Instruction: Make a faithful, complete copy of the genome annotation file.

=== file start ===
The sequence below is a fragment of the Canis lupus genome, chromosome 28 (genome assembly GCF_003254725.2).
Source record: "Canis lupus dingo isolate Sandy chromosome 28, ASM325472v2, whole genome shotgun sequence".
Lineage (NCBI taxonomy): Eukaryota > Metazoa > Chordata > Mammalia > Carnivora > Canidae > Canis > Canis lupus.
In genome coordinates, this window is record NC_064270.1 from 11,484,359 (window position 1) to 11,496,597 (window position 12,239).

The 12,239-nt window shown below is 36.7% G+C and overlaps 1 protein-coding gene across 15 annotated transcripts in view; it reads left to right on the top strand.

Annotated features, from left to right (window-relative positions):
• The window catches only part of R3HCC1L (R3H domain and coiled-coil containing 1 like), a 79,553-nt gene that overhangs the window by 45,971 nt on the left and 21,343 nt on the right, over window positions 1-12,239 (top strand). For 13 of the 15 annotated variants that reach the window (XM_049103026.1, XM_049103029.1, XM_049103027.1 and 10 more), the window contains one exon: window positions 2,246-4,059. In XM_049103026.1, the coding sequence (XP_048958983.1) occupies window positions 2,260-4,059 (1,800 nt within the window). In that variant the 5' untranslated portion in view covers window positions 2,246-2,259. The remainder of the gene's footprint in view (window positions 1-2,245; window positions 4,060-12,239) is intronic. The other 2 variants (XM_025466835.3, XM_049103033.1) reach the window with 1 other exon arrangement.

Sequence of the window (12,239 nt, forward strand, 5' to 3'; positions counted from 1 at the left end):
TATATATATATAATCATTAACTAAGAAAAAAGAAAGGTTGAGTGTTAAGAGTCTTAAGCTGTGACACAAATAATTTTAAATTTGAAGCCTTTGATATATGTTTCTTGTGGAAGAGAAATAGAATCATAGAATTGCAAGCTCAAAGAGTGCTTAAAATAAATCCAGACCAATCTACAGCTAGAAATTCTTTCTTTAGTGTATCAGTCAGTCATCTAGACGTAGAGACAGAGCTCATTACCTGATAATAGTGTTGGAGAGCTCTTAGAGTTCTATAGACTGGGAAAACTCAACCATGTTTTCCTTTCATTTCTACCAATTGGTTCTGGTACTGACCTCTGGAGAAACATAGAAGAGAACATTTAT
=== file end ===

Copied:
The sequence below is a fragment of the Canis lupus genome, chromosome 28 (genome assembly GCF_003254725.2).
Source record: "Canis lupus dingo isolate Sandy chromosome 28, ASM325472v2, whole genome shotgun sequence".
Lineage (NCBI taxonomy): Eukaryota > Metazoa > Chordata > Mammalia > Carnivora > Canidae > Canis > Canis lupus.
In genome coordinates, this window is record NC_064270.1 from 11,484,359 (window position 1) to 11,496,597 (window position 12,239).

The 12,239-nt window shown below is 36.7% G+C and overlaps 1 protein-coding gene across 15 annotated transcripts in view; it reads left to right on the top strand.

Annotated features, from left to right (window-relative positions):
• The window catches only part of R3HCC1L (R3H domain and coiled-coil containing 1 like), a 79,553-nt gene that overhangs the window by 45,971 nt on the left and 21,343 nt on the right, over window positions 1-12,239 (top strand). For 13 of the 15 annotated variants that reach the window (XM_049103026.1, XM_049103029.1, XM_049103027.1 and 10 more), the window contains one exon: window positions 2,246-4,059. In XM_049103026.1, the coding sequence (XP_048958983.1) occupies window positions 2,260-4,059 (1,800 nt within the window). In that variant the 5' untranslated portion in view covers window positions 2,246-2,259. The remainder of the gene's footprint in view (window positions 1-2,245; window positions 4,060-12,239) is intronic. The other 2 variants (XM_025466835.3, XM_049103033.1) reach the window with 1 other exon arrangement.

Sequence of the window (12,239 nt, forward strand, 5' to 3'; positions counted from 1 at the left end):
TATATATATATAATCATTAACTAAGAAAAAAGAAAGGTTGAGTGTTAAGAGTCTTAAGCTGTGACACAAATAATTTTAAATTTGAAGCCTTTGATATATGTTTCTTGTGGAAGAGAAATAGAATCATAGAATTGCAAGCTCAAAGAGTGCTTAAAATAAATCCAGACCAATCTACAGCTAGAAATTCTTTCTTTAGTGTATCAGTCAGTCATCTAGACGTAGAGACAGAGCTCATTACCTGATAATAGTGTTGGAGAGCTCTTAGAGTTCTATAGACTGGGAAAACTCAACCATGTTTTCCTTTCATTTCTACCAATTGGTTCTGGTACTGACCTCTGGAGAAACATAGAAGAGAACATTTAT